Dumbledore confesses his homosexuality in a boring and ridiculous movie



In one of the most emblematic moments of the series Paquita Salas, the actor's representative says that one of her clients in El secreto de Puente Viejo has been rejected for having "too much pen". Ironically, the character played by Brays Efe he said that "that was 'Puente Viejo's secret,'" homosexuality. It is curious that JK Rowling has decided to headline the new installment of Fantastic Animals like Dumbledore's secrets, precisely when much expectation was focused on seeing if the powerful wizard finally told his homosexuality.

The writer has told in various interviews that the character is gay, but not in all the Harry Potter movies Not even in the first two installments of Fantastic Beasts had there been any mention of his sexual condition. Four years later, this new film arrives confirming that Paquita Salas is always right, because one of Dumbledore's secrets was her homosexuality and her romantic relationship with Grindelwald, the villain who changes his face. The controversy made Warner Bros decide to eliminate Johnny Depp and sign Mads Mikkelsen, a wise choice since the actor is one of the few things that are saved from the film.

The Dumbledore played by Jude Law —undoubtedly the best of the entire film— is the absolute protagonist of this installment, and his past, one of the mysteries that are revealed. His sexual identity is addressed from the first scene, a meeting between the two magicians where they openly discuss their romantic relationship. This issue will be addressed several more times, with the final showdown leading to one of the few visually imaginative and exciting scenes in which they both listen to their hearts as they fight.

It is one of the few redeeming features of a long film (almost two and a half hours), boring and, above all, ridiculous. There is no narrative logic in the script. Things happen in a hasty, meaningless way. The scenes follow each other without any order, without one leading to the other, without any dramatic construction, without generating tension. It's confusing. The characters appear and disappear without rhyme or reason. An attempt is made to explain this chaos, which is embarrassing: since the villain can see fragments of the future, he must be disconcerted. Those who are disconcerting are the spectators, since the protagonists spend more than half a film making decisions that nobody understands. Showing up in places where they know they're going to be ambushed.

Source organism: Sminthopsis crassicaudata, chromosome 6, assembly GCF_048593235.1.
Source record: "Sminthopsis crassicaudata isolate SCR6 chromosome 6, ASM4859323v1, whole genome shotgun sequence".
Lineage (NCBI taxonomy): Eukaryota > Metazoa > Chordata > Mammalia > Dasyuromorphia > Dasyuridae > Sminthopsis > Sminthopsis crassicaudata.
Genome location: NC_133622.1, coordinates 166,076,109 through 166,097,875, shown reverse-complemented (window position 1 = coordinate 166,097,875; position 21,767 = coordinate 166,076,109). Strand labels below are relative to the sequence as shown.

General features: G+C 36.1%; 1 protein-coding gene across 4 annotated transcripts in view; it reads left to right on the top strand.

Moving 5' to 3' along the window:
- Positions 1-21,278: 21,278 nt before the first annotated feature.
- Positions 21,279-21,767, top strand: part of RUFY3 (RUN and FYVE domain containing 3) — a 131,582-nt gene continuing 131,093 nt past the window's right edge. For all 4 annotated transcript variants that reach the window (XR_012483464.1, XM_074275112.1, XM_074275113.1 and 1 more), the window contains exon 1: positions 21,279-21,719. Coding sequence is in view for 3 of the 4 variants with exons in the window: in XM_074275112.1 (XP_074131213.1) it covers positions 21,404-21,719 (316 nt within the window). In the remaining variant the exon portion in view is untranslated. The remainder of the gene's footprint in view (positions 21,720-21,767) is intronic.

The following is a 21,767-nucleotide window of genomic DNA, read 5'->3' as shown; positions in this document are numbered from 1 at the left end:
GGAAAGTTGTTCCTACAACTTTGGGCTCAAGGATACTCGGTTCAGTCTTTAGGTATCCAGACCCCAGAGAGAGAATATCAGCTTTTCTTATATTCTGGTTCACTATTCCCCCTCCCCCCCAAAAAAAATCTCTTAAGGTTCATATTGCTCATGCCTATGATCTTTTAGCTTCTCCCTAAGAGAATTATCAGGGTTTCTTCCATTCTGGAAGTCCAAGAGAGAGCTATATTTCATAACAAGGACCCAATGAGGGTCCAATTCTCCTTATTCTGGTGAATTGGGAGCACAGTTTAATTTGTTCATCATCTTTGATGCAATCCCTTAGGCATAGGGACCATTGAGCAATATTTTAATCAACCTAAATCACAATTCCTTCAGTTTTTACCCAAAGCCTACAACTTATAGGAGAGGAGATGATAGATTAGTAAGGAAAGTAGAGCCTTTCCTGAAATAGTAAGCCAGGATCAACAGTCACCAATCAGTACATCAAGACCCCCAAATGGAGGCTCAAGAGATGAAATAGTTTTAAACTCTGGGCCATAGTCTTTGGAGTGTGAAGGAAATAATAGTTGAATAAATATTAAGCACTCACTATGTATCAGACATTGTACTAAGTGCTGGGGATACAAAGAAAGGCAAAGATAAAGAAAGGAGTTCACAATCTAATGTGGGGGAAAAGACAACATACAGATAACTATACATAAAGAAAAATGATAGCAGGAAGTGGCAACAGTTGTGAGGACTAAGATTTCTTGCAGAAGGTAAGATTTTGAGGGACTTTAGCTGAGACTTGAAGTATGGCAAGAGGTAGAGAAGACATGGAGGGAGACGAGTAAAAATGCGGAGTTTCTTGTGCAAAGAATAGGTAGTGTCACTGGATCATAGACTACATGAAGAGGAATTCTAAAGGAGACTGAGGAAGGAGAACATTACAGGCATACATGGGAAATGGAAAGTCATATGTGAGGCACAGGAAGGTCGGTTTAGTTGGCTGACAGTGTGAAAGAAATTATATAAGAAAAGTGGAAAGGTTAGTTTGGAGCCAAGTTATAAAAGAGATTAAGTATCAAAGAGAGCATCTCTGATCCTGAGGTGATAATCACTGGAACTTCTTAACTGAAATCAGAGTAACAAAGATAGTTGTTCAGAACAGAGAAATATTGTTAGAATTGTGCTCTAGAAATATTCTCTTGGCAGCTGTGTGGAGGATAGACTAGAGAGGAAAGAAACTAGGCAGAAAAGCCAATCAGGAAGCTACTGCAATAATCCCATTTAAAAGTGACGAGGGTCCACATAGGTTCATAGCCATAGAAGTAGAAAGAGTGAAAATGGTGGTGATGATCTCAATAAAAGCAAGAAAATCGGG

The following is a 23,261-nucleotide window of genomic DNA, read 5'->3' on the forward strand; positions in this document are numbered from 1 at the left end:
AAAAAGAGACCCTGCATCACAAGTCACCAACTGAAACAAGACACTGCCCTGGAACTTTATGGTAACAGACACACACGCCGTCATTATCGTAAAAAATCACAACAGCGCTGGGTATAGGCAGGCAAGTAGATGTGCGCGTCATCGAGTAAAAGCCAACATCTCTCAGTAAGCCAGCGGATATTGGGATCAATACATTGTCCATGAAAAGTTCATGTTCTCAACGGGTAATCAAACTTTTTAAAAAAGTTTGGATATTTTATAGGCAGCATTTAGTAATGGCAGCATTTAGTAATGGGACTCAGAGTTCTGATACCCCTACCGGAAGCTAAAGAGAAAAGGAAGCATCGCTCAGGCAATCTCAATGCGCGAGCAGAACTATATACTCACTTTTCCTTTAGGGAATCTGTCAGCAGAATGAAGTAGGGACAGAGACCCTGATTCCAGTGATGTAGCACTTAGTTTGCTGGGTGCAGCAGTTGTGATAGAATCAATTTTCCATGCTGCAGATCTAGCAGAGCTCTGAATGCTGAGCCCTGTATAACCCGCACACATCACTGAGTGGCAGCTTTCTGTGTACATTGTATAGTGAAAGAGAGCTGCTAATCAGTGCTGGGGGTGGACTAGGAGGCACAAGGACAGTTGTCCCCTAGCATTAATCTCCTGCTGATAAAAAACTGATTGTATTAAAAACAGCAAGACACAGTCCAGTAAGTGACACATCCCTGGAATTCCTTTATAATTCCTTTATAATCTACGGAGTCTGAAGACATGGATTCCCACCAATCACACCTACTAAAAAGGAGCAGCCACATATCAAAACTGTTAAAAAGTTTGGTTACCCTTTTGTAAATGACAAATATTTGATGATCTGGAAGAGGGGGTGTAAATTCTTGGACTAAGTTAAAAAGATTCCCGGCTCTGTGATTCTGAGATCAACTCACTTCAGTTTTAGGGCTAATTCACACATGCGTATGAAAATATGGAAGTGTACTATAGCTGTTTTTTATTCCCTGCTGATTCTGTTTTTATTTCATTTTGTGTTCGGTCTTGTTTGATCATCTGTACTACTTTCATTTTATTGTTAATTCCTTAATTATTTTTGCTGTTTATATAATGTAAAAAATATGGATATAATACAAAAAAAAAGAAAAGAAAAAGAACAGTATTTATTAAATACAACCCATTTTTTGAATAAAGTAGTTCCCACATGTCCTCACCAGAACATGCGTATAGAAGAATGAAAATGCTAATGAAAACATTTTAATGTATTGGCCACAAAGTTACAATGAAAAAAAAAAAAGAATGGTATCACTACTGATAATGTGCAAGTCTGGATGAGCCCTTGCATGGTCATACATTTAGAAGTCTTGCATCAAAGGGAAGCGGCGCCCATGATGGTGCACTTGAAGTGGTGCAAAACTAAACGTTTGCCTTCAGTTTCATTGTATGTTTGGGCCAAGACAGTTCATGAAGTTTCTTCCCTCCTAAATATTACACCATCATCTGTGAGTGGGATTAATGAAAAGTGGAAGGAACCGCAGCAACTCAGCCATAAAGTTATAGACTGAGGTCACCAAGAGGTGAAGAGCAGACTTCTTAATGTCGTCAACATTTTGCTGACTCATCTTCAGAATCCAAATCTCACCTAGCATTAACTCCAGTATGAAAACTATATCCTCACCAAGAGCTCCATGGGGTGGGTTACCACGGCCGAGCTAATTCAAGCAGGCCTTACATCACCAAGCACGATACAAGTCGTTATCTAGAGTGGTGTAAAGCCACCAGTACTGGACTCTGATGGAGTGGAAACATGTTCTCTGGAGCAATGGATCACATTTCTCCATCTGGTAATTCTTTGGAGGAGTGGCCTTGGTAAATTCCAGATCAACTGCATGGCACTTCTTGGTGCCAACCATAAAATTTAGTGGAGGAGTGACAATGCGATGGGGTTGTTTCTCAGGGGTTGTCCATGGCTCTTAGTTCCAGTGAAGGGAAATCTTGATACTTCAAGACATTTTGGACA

Script twists are arbitrary. In one of the 'adventures' of the protagonists, four of them go to a dinner where the authorities decide to arrest one of them, leaving the others free without any explanation. In another, a bunch of enemies make two characters surrender, but 15 minutes later they're seen wielding their wands and fighting as if nothing had happened. Everything to chain a succession of action set pieces that are supposedly spectacular, but that occur in the midst of so much chaos that it is impossible to feel any emotion. Epic isn't just about a great bill or lavish production design. The epic is built, and here it does not exist. It is significant that the most emotional moment of the film is when the music of John Williams for the Harry Potter saga is played.

There is a moment, halfway through the footage, that is the perfect summary of the film. After a thousand adventures, traveling to a thousand places, losing several allies along the way and no one understanding why they have done anything, they all meet at Hogwarts and ask where their plan is. "Worse than in the beginning," says Dumbledore. And that's where the movie really begins. Everything that has happened up to that point is expendable and an excuse to lengthen the duration and fill in a story that has no consistency, written by JK Rowling herself.

The Harry Potter saga ran like clockwork for its ability to create an original world, an adventure for the whole family full of magic, humor and lots of fun. Even the worst deliveries were seen with a smile and there were always surprising images. Instead, here everything smells like a repeated formula. To creatures made on autopilot. The humor sounds too childish, there are no spells, no charismatic characters (Eddie Redmayne is still very affected as Newt Scamander). There is a scene where Scamander and his brother dance to enchant some scorpions that borders on the absurd, it seems conceived for five-year-olds (at most).

An infantilization that contrasts with the background of the story, which warns about populism, extreme right-wing leaders and everyone's responsibility to not let them sink in and spread. It's a shame that all this is buried and that the necessary time is not dedicated to developing this idea and deepening the love relationship between Dumbledore and Grindelwald, which in its two notes arouses more emotion and enthusiasm than the rest of the film.



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